North Texas Daily

Jkaye Creations captures pet memories through art

Jkaye Creations captures pet memories through art

Jkaye Creations captures pet memories through art
June 04
12:30 2021

From mid-2017 to March 2020, Denton resident Jenna Critchlow could be found working at Painting with a Twist, teaching a “Paint Your Pet” class. Now, one year later, she is found at a booth in Red Yard’s Market selling custom pet portraits to pet lovers across the metroplex. 

When working at Painting with a Twist, Critchlow discovered her niche in the art world, which includes painting pet portraits, although she has been enthralled with art for as long as she remembers. 

“That was just how I was born,” she said. “I do not remember a time when I was not creating some form of art.”

Her business, Jkaye Creations (@jkayecreations on Instagram), was created to give her a platform to share her passion for art and animals. The business name came to be in 2011 while she was enrolled at UNT in the drawing and painting program, but after graduating with her second degree in fashion design last year, she turned it into an online business and website to share her work with others. 

“It’s a subject matter that is enjoyable,” Critchlow said. “I love [animals] — they’re cute and fluffy, so it’s not a heavy subject matter. It’s a good diversion from all the heavy things in the world.”

Pet art has always been prominent, Critchlow said, because of its ability to capture a moment in time, especially before photography came into existence. 

“Recently, I think pet art has become more iconic because people are having more pets now, and kind of, not idolizing them, but acknowledging the significance of having pets in the family, and the art and enjoyment,” Critchlow said. “So it kind of ties back together to the modern-day family and capturing those precious moments.”

When fulfilling an order, Critchlow handles the entire process, from answering questions on social media to painting on the canvas. When an order is placed, she starts by talking to the customer to see what they are looking for regarding style, size and other details, then starts to put it together. 

When constructing a piece, the process begins with Critchlow opening the image and cropping it to the size of the canvas she plans on using. She then edits the photo to improve the brightness and contrast, then sketches the image on the canvas. Starting with the background, she strikes the canvas with her brush to bring the pets’ faces to life. When the piece is done, she sends it to the client for final approval, makes any edits, then sends it off to the customer, while “packing it with love.”

“It comes back to what really matters in the world, and for me it’s those personal connections, and that’s what keeps me going,” Critchlow said. “Every single person who I interact with who ends up buying a piece or sharing with their friends and family, and everyone has a story.”

Aside from her online presence, Critchlow attends pop-up events throughout Denton to promote her products and address customers face-to-face. The most recent event she attended was the Red Yard Market on Sunday, where she set up a booth. 

Critchlow’s friends, such as Lavon resident Sara Truhitte, said they have seen her business grow from an abstract idea to a tangible business model during 2020.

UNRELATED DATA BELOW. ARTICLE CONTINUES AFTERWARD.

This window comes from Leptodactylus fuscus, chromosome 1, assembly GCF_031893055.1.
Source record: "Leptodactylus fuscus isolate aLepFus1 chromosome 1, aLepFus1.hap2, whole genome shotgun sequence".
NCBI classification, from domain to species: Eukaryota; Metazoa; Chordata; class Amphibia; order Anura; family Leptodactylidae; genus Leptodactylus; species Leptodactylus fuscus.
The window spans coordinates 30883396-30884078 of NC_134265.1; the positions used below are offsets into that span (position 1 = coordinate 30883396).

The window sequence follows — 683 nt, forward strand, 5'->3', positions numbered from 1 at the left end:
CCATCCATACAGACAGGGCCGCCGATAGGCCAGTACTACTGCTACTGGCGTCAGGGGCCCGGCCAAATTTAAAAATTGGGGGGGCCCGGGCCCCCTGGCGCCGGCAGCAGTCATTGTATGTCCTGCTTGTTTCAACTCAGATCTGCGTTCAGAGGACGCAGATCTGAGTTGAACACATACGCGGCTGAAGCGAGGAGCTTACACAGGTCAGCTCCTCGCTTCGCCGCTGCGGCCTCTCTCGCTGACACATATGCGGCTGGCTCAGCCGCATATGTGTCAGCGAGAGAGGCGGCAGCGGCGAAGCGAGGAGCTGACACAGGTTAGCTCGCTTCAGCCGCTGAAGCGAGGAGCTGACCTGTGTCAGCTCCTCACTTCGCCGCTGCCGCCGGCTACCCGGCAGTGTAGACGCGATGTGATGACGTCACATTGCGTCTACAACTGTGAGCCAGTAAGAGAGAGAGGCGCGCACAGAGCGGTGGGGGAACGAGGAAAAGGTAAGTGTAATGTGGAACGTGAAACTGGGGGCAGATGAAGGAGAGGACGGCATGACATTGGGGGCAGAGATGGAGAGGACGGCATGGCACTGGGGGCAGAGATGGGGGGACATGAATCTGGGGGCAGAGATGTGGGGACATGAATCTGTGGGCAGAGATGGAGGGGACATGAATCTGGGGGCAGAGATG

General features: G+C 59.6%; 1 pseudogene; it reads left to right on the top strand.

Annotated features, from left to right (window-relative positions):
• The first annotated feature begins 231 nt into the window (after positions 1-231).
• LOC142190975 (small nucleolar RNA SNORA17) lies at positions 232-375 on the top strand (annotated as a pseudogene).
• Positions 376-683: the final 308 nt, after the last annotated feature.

“In a world that has recently divided people into ‘essential’ and ‘non-essential’ categories, I think we have all discovered that everyone is essential,” Truhitte said. “We are fortunate enough to live in an age where beauty, art in all its forms and exploratory fields are possible.”

Truhitte also said she can see Critchlow’s fastidious nature, years of skill development and pure love for color, texture and form in every piece she produces. 

Another one of Critchlow’s friends and supporters, Frisco resident Shalisa Irby, said she supports Jkaye Creations because of the unique business model and sentiment behind her handmade creations.

“[Jkaye Creations] has grown more into a niche now,” Irby said. “She has defined her customer and expanded marketing a lot through social media and markets.”

In addition to creating pet portraits, Critchlow also is a fashion designer who creates artistic streetwear, and she is able to incorporate her drawing and painting skills into her fashion pieces through a variety of textile and surface design techniques.

“If the world didn’t have art, it would not be appealing,” Critchlow said. “And obviously I’m biased because I’m an artist, but there’s nowhere that you interact with the world that doesn’t have art. For me, in my small business, I take that principle that art makes life enjoyable, and I bring that creativity and that joy into my work.”

Going forward, Critchlow hopes to become a full-time sustainable small business, like other artists who work off of a waitlist and wake up every day to paint. 

“For the next generation of small business owners who are wanting to get into small business, I would say do take all the time to explore all of those things, explore all of the ideas, because time is the most precious thing that we have, and I would just hate to move forward and not have explored all of those options,” Critchlow said.

Local artist Jenna Kaye holds up one of her pieces while running a booth at Red’s Yard on May 30, 2021. Image by John Anderson

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Maria Lawson

Maria Lawson

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